For most couples, having life insurance during the wealth-accumulating years can make a lot of sense. Also, some people may consider having a policy even in retirement, if their goal is to leave a financial legacy. Life Insurance has a lot of potential benefits to consider such as:
- Replacement for the loss of income of a spouse
- Paying off liabilities such as a mortgage, auto loans, or credit cards
- Covering education costs for children
- Providing a lump sum for the surviving spouse to utilize in retirement
- Leaving a legacy to family or charitable organizations
When it comes to life insurance, it’s not simply deciding if you want it. It’s also deciding which kind. Here are three main types of life insurance:
Level Term Insurance
This is the easiest type of insurance to understand because it is similar to other types of insurance you have (auto, home, disability etc.). With Level Term Insurance you pay a premium each year and, if you die, the insurance carrier will pay a death benefit to your beneficiaries. Typical term periods are 10, 20, or 30 years. While you are in the level term period, your premium will remain the same. Once your policy is outside of the level term period, the premium will begin to increase; oftentimes it will increase substantially. A few reasons where this type of insurance is appropriate:
- Replacing income in the event of an untimely/unexpected death
- Paying off liabilities
- Funding education goals
Universal Life Insurance
This is sometimes referred to as “permanent term insurance”. This product is usually underwritten to make sure a death benefit remains in place until age 90, 95, or 100. Sometimes there is a cash value in the earlier years of the policy, but this is usually eaten up by internal costs and expenses as the policy reaches maturity. This product is often used when someone wants to leave a financial legacy to their kids, church, or charity. Also, it can be used to ensure alimony or other similar court settlement agreements are paid, even in the event of an unexpected death.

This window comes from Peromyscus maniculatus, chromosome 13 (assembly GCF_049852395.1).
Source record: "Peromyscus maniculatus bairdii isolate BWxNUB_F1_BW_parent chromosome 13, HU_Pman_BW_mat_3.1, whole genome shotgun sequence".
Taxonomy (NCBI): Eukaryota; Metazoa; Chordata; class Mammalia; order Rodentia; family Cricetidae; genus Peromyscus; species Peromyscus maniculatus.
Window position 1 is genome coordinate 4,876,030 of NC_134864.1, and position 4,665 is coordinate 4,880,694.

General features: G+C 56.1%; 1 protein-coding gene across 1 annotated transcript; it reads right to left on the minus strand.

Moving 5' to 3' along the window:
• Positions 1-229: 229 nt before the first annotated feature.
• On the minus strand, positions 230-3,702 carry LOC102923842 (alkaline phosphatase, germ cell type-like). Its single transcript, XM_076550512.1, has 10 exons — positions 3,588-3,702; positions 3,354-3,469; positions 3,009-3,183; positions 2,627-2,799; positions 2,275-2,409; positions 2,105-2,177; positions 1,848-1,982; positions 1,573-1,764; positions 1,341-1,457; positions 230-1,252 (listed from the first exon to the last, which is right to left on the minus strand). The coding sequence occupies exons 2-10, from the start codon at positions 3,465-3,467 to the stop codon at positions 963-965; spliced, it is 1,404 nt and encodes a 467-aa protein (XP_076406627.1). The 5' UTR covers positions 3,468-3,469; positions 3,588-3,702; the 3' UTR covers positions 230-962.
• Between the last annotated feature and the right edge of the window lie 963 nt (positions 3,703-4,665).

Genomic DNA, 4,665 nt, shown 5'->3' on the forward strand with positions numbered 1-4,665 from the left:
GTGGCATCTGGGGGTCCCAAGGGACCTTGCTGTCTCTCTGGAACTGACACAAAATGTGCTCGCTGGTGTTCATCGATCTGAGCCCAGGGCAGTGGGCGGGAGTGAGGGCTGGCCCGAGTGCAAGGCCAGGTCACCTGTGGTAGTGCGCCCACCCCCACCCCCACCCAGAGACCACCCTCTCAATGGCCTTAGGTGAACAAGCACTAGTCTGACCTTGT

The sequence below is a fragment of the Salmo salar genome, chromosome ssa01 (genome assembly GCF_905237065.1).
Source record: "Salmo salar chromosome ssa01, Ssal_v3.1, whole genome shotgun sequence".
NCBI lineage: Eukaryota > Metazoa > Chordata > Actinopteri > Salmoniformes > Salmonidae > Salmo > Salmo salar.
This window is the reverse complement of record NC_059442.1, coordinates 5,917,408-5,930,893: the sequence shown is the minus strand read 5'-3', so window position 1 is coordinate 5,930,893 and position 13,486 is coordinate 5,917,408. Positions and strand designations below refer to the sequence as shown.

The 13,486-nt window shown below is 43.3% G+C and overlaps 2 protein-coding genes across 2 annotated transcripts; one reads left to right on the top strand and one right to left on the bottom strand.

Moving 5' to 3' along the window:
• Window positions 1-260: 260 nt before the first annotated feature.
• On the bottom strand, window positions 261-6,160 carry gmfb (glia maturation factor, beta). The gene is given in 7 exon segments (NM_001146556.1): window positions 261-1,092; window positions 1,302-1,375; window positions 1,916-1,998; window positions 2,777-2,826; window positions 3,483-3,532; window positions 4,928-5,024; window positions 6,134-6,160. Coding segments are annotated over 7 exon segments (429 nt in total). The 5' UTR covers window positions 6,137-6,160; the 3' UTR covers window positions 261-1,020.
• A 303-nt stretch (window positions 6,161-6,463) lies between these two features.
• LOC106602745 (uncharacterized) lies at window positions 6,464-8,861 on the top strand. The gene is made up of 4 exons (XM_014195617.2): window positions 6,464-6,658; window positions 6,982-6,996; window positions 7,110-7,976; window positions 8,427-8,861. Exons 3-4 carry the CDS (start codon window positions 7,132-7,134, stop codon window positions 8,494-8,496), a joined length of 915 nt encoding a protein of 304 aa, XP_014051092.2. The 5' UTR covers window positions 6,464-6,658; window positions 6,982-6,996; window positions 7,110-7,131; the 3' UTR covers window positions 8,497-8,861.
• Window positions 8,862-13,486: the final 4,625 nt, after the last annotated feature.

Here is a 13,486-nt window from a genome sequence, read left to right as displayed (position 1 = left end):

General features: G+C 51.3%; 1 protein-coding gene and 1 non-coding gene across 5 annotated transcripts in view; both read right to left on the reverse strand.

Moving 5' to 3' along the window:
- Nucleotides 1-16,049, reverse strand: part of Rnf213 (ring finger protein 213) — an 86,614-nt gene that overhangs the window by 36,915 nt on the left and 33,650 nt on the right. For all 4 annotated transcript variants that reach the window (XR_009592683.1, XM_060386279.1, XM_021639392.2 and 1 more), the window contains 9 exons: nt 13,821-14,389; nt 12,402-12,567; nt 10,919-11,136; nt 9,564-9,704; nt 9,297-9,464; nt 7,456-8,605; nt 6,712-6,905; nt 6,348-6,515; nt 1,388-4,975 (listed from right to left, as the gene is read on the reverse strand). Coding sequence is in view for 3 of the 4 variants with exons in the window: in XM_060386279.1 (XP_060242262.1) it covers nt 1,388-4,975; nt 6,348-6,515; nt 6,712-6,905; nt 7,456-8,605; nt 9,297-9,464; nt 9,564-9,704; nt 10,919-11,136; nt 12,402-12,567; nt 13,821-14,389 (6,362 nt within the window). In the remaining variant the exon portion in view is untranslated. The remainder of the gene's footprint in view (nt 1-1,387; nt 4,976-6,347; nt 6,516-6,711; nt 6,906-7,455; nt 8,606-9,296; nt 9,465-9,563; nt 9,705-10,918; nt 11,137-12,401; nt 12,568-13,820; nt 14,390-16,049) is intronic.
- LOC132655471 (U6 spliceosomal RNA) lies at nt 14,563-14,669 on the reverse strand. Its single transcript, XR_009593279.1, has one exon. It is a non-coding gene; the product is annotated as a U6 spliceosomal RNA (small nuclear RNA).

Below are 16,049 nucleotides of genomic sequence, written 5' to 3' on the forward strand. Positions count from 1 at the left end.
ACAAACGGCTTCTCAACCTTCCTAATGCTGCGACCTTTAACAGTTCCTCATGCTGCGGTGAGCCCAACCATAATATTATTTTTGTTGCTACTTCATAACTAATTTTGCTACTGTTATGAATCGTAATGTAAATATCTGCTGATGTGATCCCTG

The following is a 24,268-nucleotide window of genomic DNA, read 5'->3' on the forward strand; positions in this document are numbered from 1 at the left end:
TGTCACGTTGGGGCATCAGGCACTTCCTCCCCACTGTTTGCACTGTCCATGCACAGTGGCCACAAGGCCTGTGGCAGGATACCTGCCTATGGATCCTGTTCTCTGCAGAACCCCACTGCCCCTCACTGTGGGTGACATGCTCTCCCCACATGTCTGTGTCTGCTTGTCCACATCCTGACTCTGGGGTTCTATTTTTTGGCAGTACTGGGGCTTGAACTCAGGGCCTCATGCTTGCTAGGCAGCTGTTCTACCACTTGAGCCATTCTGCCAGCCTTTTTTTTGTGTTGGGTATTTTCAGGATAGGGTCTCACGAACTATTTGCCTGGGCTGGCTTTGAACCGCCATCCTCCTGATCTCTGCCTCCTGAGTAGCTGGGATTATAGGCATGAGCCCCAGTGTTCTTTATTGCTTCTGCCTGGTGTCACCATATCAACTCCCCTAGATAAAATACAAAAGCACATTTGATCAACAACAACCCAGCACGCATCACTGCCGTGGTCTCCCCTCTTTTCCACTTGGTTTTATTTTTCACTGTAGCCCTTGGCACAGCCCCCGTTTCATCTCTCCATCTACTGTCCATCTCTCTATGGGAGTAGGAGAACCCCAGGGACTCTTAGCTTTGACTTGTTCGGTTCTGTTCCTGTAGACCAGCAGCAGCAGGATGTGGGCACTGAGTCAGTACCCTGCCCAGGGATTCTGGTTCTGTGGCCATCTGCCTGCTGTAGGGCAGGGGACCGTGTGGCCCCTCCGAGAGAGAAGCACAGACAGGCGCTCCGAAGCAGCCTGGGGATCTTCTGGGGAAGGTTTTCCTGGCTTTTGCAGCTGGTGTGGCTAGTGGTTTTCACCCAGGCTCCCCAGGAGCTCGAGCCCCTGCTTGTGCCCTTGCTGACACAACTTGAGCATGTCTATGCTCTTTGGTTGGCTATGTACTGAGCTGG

Whole Life Insurance
This type of insurance is conservatively underwritten, and because of this, it is often the most expensive type of insurance. It does have a cash component that takes several years to begin accruing. A lot of the products I have seen take approximately 10 years to break even from what you have paid in premiums compared to what’s available in cash value. This is another type of permanent insurance that is frequently used in legacy planning. When Estate Taxes were an issue for many Americans (back when the exclusion amount was $3.5 Million or less) these policies were purchased to provide liquidity to pay Uncle Sam at death.
What is the right type of insurance for you?
We typically recommend Level Term Insurance for clients when the primary goal is income replacement during the wealth-accumulation years. It’s the most affordable, and usually isn’t a significant burden on cash flow. However, if your goal is to leave a financial legacy, and you can afford it, then Universal Life or even a Whole Life policy might make sense.
The best strategy, when making these decisions, is to work with a qualified financial professional that understands all the moving parts of your personal situation and is making a recommendation that is in your best interest.
Matthew Trujillo, CFP®, is a Registered Support Associate at Center for Financial Planning, Inc. Matt currently assists Center planners and clients, and is a contributor to Money Centered.
The information has been obtained from sources considered to be reliable, but we do not guarantee that the foregoing material is accurate or complete. Any information is not a complete summary or statement of all available data necessary for making an investment decision and does not constitute a recommendation. Any opinions are those of Center for Financial Planning Inc. and not necessarily those of RJFS or Raymond James. Investments mentioned may not be suitable for all investors. These policies have exclusions and/or limitations. The cost and availability of life insurance depend on factors such as age, health and type and amount of insurance purchased. Policies commonly have mortality and expense charges. In addition if a policy is surrendered prematurely, there may be surrender charges and income tax implications. Guarantees are based on the claims paying ability of the insurance company. C14-019165